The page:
November 1, 2009

Good News: Risk Equations Seriously Overestimate Heart Attack Risk in Diabetes

Several new studies, two presented at the 2009 IDF World Diabetes Congress and another published in the journal, Diabetes Care, conclude that the Framingham equation used by most doctors to predict your likelihood of developing heart disease even if you have diabetes.

This topic was discussed at the 2009 IDF World Diabetes Congress. You can read very good summaries of two presentations there, one based on ADVANCE data and another on a study done in Greece, in this article:

Heartwire: Current risk equations may overestimate CVD risk in diabetic patients

The IDF presentation which was based on the ADVANCE data reported,
...the Framingham and UKPDS risk equations overestimated four-year CHD risk by as much as almost 300%. [i.e. it predicted three times as many cases of heart disease as were actually diagnosed.]
The IDF presentation which was based on the study of a Greek population reported, according to the Heartwire article,
... that in a five-year study of over 900 diabetic patients in Greece, the Framingham and UKPDS risk equations predicted about a 10% incidence of CHD, whereas the actual incidence was significantly lower, at 6.8%.
You can read the abstract of the study based on Hoorn data which was just published in Diabetes Care here:

Prediction of Coronary Heart Disease Risk in a General, Pre-Diabetic, and Diabetic Population During 10 Years of Follow-up: Accuracy of the Framingham, SCORE, and UKPDS Risk Functions: The Hoorn Study van der Heijden, et al., doi: 10.2337/dc09-0745
Diabetes Care November 2009 vol. 32 no. 11 2094-2098

This study compared the Framingham, UKPDS, and a third formula, SCORE, and concluded
The Framingham and UKPDS prediction models overestimated the risk of first CHD event in all glucose tolerance groups. Overall, the prediction models had a low to moderate discriminatory capacity
. Further analysis revealed that the SCORE equation did the best job of predicting heart disease in people with normal glucose tolerance and that the UKPDS did a slightly better job in the group of people diagnosed with elevated blood sugars, though the UKPDS still overestimated risk in this group too.

The findings of these studies conflicts with the finding published n 2007 of the DECODE study which found the Framingham equation underestimated the risk of heart disease in it's population.

What The Risk Formulas Ignore

After using online calculators to assess my own risk using all three formula cited in the above studies, I noticed that several important parameters are completely missing.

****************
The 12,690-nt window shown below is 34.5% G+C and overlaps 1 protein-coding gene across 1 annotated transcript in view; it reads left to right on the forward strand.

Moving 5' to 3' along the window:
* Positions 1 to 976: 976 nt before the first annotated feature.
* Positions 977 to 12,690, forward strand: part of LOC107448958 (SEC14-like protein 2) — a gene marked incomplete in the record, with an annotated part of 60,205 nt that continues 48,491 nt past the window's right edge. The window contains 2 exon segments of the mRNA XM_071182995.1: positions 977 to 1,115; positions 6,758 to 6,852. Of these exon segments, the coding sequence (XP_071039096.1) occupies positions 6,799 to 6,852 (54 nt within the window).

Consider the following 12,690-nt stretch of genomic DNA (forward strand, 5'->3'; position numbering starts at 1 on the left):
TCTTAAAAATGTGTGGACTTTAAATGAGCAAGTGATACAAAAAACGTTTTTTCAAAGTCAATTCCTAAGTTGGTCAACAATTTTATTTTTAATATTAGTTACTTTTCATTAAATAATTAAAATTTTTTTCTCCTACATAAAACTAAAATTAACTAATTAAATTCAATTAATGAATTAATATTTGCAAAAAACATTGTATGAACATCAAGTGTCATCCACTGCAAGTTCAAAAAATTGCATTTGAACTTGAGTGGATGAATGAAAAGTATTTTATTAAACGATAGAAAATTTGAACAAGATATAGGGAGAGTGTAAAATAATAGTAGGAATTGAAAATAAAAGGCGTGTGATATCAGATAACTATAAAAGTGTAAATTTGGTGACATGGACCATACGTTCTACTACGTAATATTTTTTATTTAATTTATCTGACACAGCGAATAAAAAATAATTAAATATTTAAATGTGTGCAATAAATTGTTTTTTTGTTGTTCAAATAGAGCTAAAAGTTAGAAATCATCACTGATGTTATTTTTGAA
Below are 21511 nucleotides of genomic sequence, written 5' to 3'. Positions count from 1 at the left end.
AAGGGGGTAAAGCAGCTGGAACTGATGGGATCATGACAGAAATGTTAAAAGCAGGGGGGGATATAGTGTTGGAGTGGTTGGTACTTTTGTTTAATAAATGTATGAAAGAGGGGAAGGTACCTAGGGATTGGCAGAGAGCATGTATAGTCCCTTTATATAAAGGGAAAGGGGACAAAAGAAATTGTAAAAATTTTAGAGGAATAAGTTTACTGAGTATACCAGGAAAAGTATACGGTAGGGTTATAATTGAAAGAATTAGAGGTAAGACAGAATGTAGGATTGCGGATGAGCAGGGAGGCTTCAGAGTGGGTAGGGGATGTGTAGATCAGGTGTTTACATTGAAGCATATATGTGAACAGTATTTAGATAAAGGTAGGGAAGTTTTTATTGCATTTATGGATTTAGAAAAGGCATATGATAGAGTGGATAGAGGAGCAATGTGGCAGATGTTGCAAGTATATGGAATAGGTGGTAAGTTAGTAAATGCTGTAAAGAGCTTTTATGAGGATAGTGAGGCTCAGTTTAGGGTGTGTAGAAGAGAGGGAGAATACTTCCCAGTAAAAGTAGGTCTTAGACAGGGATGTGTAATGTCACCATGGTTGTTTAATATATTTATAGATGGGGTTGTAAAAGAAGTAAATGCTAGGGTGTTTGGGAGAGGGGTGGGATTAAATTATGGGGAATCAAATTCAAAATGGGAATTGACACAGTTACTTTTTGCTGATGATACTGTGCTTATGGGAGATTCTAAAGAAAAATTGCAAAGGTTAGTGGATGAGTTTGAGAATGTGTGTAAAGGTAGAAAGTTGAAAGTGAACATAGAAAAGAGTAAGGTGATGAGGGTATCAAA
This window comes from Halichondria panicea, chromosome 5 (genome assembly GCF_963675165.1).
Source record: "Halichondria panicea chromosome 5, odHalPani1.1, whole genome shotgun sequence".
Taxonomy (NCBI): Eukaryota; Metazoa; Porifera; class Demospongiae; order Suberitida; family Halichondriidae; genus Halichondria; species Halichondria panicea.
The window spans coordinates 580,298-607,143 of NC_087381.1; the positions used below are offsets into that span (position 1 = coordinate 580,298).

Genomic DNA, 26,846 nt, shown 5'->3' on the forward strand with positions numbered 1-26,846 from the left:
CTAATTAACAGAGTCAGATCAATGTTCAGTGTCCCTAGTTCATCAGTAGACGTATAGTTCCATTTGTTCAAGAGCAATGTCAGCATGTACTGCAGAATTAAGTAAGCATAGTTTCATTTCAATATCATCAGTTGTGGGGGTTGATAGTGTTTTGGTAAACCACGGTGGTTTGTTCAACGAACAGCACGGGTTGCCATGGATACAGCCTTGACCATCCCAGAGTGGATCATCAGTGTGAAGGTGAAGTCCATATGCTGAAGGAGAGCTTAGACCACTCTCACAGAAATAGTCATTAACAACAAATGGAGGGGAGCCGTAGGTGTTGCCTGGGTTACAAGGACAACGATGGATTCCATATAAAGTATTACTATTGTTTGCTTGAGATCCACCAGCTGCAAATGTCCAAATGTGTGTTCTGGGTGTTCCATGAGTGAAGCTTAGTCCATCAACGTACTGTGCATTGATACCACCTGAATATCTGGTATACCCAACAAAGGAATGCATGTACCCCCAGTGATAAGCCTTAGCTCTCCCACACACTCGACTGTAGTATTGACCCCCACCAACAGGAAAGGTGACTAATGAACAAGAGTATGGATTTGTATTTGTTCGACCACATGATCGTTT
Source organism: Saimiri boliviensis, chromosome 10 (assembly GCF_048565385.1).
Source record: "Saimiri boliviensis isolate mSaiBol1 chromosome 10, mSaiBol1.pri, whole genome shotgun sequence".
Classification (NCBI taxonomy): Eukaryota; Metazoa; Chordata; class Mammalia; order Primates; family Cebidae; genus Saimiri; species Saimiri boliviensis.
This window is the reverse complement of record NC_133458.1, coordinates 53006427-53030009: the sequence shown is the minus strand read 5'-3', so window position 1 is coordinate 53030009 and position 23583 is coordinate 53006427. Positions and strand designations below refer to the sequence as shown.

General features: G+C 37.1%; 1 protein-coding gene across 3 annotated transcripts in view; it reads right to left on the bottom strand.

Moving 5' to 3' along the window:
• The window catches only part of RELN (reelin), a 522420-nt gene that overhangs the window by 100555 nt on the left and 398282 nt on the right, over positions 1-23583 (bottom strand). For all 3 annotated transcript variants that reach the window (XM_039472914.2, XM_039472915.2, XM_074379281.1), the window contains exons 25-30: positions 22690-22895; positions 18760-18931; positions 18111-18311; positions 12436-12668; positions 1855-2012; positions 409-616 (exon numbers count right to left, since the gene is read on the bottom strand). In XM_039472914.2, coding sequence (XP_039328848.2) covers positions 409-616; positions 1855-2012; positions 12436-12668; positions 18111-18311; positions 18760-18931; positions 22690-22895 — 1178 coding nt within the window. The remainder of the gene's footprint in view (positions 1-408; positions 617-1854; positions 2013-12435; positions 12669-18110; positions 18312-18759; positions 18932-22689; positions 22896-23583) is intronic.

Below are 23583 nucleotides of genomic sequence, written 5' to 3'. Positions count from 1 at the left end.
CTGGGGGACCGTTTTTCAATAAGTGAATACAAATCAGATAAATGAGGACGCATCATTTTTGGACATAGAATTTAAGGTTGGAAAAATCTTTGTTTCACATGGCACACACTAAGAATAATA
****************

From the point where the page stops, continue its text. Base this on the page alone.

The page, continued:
1.The Calculators Rely on Heavily on Cholesterol Ratios However, most interestingly, none of these calculators has factored in statin use or looked at whether long term statin use decreases predicted mortality using any of these risk formulas. My guess is that if they did, you would have heard about it from the drug companies pushing statins.

2.The Calculators Ignore C-Reactive Protein (CRP) Given that there seems to be a strong link between the presence of inflammation as measured by CRP and heart attack, this omission is important.

3.The Calculators Ignore BMI or Other Measures of Obesity. One wonders, again, if this is because they were found NOT to correlate to risk in the studies used to define these formula. This is quite possible, since in my own experience heart disease strikes people of all weights.

Calculate--and Overestimate--Your Own Risk

SCORE uses slightly different formulas for different European populations, but not all appear to be available online. You can find an online SCORE calculator based on data from the UK populations Note that this calculator uses fasting glucose to determine whether someone is diabetic and refuses to calculate risk if they are, because of the assumption--disproven by the research cited above, that everyone with diabetes is very high risk. To use this calculator, use the category that corresponds to your fasting glucose.

SCORE Risk Calculator: UK


The UKPDS calculator can be downloaded here:

UKPDS Risk Engine Download Page


The Framingham calculator can be found here: 10-Year CVD Risk Calculator (Framingham)



Anonymous said...

Maybe it should be retitled CDV risk in UNCONTROLLED diabetic patients?

Of course the risk will be reduced not only by control but the means of control, probably if you are addressing the metabolic problem at root by modifying your diet and exercise rather than eating a mountain of carbs and medicating down the numbers this will show greater improvement. Well that's what I'm gambling on, I got 27% on one calculator and 11% on another.